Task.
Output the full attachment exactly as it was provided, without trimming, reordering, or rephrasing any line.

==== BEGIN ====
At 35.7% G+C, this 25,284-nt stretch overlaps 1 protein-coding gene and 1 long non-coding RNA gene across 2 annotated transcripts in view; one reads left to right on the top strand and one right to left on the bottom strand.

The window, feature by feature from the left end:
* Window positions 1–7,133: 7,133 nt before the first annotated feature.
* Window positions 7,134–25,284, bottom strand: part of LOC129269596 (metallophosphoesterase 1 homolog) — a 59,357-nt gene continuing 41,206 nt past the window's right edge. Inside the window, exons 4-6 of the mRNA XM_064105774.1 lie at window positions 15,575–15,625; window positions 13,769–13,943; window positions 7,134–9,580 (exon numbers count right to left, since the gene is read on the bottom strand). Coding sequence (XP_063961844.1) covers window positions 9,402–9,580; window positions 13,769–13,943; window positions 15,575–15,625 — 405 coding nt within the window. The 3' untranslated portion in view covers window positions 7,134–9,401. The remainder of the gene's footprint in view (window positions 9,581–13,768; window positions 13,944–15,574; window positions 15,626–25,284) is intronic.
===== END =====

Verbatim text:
At 35.7% G+C, this 25,284-nt stretch overlaps 1 protein-coding gene and 1 long non-coding RNA gene across 2 annotated transcripts in view; one reads left to right on the top strand and one right to left on the bottom strand.

The window, feature by feature from the left end:
* Window positions 1–7,133: 7,133 nt before the first annotated feature.
* Window positions 7,134–25,284, bottom strand: part of LOC129269596 (metallophosphoesterase 1 homolog) — a 59,357-nt gene continuing 41,206 nt past the window's right edge. Inside the window, exons 4-6 of the mRNA XM_064105774.1 lie at window positions 15,575–15,625; window positions 13,769–13,943; window positions 7,134–9,580 (exon numbers count right to left, since the gene is read on the bottom strand). Coding sequence (XP_063961844.1) covers window positions 9,402–9,580; window positions 13,769–13,943; window positions 15,575–15,625 — 405 coding nt within the window. The 3' untranslated portion in view covers window positions 7,134–9,401. The remainder of the gene's footprint in view (window positions 9,581–13,768; window positions 13,944–15,574; window positions 15,626–25,284) is intronic.